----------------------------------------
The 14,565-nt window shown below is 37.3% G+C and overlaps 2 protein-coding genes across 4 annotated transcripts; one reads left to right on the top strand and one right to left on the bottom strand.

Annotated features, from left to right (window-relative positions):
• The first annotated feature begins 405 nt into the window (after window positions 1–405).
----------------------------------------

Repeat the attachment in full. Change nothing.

The 14,565-nt window shown below is 37.3% G+C and overlaps 2 protein-coding genes across 4 annotated transcripts; one reads left to right on the top strand and one right to left on the bottom strand.

Annotated features, from left to right (window-relative positions):
• The first annotated feature begins 405 nt into the window (after window positions 1–405).